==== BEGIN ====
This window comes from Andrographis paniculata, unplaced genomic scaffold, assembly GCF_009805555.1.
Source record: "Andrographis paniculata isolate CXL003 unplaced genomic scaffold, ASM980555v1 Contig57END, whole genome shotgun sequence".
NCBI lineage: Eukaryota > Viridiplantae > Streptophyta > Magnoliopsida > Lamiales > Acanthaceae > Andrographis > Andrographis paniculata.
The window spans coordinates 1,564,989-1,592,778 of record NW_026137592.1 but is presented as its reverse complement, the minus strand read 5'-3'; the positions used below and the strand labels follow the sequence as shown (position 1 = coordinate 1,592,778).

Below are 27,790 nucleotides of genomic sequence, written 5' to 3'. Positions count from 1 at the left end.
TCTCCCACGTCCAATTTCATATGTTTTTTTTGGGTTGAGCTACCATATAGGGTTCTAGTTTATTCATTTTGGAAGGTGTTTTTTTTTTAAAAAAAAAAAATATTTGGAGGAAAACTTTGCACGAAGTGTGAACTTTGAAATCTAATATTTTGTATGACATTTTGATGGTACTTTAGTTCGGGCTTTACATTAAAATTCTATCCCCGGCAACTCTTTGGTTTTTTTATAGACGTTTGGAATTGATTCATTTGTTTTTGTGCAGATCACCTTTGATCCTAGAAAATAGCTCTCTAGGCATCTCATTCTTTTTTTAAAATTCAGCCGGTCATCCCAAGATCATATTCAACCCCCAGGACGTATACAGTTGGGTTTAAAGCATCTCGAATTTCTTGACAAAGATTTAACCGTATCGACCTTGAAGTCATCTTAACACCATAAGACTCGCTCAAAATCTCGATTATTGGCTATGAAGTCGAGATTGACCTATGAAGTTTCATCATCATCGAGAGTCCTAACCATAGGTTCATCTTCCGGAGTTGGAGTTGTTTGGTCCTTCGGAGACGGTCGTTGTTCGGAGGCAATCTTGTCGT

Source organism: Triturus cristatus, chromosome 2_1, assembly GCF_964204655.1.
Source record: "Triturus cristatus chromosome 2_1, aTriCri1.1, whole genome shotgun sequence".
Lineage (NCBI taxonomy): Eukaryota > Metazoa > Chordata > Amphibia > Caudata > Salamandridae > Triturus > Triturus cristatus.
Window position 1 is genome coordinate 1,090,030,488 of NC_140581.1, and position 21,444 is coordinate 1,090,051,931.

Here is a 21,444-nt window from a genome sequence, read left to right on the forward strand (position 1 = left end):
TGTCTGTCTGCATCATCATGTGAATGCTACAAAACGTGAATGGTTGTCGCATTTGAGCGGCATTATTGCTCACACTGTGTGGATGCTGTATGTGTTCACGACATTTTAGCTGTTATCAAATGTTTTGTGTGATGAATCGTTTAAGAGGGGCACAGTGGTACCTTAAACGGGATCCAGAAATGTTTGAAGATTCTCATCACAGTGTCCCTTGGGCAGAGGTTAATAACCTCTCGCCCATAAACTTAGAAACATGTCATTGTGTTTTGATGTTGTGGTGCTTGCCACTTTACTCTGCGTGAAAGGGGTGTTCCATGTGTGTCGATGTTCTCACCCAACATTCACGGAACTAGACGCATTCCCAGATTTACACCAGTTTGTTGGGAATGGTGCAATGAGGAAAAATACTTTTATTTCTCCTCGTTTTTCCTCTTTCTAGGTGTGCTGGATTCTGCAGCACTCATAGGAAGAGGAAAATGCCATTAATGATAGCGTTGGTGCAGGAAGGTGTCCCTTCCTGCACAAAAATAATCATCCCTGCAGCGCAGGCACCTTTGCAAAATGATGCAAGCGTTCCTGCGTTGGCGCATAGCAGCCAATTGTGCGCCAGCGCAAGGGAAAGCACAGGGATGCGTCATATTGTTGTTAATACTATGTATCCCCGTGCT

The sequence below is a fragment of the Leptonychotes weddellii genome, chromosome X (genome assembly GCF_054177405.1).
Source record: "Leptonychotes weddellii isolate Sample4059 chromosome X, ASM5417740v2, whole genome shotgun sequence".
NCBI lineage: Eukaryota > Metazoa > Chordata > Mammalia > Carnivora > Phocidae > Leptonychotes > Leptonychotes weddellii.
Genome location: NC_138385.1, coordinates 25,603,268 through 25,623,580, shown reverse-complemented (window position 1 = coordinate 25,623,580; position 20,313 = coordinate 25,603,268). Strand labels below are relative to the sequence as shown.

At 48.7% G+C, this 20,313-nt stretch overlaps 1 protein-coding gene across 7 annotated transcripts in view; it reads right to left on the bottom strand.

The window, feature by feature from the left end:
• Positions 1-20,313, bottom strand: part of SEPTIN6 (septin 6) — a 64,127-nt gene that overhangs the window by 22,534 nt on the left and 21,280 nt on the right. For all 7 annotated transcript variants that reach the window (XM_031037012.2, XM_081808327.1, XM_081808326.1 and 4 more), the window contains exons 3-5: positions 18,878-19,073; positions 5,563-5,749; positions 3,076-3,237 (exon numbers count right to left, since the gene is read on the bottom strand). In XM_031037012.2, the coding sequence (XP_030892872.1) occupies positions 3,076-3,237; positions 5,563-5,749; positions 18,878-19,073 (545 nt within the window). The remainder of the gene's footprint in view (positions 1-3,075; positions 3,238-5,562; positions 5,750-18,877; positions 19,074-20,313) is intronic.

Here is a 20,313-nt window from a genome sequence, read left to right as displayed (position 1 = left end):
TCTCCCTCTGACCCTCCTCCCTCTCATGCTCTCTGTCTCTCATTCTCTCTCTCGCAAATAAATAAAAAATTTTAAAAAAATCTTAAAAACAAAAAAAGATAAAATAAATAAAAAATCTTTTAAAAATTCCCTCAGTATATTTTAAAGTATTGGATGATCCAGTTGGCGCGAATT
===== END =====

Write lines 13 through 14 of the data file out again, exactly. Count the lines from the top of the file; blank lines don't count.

The sequence below is a fragment of the Leptonychotes weddellii genome, chromosome X (genome assembly GCF_054177405.1).
Source record: "Leptonychotes weddellii isolate Sample4059 chromosome X, ASM5417740v2, whole genome shotgun sequence".